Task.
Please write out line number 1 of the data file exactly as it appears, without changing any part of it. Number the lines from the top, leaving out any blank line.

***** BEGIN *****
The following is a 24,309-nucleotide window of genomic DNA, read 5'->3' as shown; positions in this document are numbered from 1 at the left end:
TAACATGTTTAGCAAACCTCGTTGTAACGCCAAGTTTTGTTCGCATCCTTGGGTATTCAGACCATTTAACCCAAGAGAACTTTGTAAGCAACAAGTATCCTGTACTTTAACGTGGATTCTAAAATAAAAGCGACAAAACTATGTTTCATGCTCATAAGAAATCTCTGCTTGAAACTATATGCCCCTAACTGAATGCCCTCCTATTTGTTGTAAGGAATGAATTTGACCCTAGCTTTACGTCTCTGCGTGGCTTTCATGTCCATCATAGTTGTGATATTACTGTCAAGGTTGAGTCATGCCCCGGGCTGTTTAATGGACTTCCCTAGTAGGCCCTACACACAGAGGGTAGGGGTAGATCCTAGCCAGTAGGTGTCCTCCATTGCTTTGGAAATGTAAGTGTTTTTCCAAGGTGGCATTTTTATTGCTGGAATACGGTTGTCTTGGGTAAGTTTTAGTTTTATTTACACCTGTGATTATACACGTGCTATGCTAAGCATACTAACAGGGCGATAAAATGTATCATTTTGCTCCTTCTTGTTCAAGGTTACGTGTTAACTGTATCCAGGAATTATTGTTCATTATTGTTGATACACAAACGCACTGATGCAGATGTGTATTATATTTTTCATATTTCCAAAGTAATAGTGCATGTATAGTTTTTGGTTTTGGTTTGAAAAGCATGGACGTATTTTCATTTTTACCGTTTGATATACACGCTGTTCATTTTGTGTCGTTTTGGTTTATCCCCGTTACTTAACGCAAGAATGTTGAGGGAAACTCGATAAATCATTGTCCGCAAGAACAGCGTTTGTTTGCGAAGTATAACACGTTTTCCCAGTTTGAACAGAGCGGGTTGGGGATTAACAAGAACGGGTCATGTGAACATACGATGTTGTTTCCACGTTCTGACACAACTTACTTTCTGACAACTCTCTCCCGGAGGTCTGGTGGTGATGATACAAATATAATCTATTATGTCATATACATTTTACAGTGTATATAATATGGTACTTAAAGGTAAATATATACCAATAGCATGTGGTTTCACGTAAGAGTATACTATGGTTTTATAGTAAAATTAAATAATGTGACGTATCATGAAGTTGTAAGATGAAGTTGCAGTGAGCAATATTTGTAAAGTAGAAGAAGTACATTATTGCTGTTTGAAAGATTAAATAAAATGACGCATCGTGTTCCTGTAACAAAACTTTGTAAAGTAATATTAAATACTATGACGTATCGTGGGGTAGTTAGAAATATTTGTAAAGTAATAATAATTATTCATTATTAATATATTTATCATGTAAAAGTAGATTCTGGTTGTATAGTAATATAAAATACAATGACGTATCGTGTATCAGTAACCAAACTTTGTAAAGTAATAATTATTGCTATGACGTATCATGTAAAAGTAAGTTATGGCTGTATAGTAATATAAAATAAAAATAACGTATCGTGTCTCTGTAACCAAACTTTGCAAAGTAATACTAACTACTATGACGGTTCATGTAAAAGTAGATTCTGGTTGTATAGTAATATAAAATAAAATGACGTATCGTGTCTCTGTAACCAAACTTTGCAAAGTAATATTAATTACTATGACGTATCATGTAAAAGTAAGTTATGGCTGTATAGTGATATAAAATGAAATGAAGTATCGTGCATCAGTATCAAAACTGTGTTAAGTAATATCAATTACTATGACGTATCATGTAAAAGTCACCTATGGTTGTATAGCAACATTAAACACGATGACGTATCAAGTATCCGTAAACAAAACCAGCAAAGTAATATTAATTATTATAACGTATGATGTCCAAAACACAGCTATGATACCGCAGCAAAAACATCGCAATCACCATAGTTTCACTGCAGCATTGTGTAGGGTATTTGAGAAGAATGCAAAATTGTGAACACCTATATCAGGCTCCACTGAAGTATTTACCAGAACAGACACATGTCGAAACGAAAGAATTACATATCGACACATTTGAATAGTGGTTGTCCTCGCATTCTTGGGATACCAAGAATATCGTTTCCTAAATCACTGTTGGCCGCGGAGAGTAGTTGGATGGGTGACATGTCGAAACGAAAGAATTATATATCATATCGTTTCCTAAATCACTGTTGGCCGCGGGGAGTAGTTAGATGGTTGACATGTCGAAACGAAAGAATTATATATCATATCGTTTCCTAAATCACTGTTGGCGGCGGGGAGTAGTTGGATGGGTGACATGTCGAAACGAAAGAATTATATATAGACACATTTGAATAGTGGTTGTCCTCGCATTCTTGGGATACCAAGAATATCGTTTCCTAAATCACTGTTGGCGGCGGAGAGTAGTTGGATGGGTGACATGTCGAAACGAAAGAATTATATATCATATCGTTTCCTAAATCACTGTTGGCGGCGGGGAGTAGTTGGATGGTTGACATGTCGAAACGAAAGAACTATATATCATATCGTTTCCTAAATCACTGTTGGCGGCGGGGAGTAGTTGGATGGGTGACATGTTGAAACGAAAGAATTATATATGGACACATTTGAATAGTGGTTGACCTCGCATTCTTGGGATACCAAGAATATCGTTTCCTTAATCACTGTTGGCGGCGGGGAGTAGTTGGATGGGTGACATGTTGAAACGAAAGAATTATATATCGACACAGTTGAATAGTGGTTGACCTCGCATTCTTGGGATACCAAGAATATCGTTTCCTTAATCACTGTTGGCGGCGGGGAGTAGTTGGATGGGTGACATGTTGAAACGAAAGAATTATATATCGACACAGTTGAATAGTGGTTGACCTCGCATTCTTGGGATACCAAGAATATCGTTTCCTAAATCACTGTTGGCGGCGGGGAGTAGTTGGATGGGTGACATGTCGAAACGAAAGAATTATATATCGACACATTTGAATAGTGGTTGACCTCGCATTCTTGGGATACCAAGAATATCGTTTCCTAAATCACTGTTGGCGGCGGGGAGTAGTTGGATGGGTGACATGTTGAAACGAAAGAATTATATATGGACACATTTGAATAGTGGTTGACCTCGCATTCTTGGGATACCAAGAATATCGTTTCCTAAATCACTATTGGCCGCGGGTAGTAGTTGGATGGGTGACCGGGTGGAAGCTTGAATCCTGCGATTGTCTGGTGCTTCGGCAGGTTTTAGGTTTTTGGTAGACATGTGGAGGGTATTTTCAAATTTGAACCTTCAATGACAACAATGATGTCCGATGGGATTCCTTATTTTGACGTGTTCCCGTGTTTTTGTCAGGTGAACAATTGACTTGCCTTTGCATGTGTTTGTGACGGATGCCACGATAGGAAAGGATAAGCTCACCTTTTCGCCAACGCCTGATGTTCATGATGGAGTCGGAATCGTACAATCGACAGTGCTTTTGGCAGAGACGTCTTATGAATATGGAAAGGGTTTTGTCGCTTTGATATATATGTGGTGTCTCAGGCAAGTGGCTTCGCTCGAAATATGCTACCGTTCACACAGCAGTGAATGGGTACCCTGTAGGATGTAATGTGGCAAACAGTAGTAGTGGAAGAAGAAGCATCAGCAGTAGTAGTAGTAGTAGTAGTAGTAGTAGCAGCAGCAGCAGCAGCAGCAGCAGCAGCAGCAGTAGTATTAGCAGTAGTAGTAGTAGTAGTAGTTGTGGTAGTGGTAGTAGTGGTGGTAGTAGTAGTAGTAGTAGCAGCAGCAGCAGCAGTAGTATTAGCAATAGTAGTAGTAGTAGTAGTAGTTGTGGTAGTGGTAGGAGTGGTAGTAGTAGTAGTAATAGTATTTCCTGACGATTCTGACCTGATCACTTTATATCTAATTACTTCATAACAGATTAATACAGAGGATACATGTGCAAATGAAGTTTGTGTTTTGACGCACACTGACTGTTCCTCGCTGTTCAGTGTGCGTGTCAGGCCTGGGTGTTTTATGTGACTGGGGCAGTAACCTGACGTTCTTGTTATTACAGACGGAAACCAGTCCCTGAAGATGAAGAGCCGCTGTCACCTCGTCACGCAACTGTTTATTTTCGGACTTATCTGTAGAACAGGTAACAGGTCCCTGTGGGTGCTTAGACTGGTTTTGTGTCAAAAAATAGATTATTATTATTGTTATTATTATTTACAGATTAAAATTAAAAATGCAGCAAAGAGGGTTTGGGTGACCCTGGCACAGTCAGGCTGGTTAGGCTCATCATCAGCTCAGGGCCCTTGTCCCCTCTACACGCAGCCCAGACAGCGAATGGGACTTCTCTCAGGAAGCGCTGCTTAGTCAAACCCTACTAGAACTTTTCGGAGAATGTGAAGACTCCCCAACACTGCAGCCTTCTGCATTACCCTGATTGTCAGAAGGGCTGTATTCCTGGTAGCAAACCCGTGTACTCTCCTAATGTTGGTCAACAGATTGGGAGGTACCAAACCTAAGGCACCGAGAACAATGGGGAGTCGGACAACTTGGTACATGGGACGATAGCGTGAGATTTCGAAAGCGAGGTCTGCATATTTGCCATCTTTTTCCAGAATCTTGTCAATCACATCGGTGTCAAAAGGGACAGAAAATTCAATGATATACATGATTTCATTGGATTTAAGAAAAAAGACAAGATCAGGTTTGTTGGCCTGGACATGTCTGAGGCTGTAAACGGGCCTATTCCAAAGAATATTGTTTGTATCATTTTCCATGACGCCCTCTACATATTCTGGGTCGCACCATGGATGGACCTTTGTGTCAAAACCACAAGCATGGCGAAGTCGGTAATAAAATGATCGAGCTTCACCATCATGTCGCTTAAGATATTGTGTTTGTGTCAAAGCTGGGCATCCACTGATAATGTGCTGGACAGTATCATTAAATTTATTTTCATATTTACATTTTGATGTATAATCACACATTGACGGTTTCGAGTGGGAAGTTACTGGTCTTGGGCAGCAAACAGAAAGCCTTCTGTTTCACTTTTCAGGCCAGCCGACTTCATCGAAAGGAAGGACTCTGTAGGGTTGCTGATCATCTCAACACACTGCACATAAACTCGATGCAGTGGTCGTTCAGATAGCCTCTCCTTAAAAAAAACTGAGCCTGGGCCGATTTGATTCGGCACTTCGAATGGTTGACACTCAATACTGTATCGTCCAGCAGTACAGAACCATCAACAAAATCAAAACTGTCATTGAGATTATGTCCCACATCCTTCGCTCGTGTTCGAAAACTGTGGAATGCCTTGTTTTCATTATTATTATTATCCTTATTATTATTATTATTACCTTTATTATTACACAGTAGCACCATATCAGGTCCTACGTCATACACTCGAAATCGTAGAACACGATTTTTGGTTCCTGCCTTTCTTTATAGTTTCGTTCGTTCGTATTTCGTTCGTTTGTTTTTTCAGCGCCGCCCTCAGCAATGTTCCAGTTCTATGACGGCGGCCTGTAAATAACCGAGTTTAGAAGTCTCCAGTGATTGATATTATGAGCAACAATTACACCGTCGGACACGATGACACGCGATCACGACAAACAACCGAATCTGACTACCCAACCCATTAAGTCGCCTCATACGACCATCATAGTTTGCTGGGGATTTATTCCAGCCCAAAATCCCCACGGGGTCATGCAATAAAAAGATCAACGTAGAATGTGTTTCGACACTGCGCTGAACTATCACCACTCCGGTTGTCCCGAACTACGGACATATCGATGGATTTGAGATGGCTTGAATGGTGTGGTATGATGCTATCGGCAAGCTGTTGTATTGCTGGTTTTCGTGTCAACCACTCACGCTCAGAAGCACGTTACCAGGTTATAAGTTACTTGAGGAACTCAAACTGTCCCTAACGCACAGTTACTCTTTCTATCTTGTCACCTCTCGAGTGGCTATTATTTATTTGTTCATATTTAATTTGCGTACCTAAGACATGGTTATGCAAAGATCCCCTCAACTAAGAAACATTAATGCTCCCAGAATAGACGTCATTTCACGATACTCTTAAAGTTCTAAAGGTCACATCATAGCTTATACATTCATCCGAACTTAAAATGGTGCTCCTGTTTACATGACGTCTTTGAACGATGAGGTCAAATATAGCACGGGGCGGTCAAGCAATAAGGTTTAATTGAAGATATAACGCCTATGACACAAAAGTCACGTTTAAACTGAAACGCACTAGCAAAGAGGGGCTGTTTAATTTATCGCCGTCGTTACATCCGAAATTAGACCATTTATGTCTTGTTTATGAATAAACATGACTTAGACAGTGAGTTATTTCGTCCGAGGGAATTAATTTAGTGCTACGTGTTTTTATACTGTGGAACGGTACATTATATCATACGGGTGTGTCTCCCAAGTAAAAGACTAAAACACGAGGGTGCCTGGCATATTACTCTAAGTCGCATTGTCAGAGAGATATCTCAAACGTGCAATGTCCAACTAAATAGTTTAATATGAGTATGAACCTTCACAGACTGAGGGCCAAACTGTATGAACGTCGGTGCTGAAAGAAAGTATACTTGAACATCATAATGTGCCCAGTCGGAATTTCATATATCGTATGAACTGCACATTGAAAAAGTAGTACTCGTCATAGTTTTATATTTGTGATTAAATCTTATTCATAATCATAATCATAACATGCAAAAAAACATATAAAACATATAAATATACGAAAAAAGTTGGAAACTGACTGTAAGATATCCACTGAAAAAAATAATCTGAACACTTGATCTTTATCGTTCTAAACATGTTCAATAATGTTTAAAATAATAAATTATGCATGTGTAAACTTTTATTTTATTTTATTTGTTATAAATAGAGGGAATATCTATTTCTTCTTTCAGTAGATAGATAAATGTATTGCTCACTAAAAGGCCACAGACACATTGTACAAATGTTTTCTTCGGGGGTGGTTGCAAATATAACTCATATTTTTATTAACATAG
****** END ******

The following is a 24,309-nucleotide window of genomic DNA, read 5'->3' as shown; positions in this document are numbered from 1 at the left end: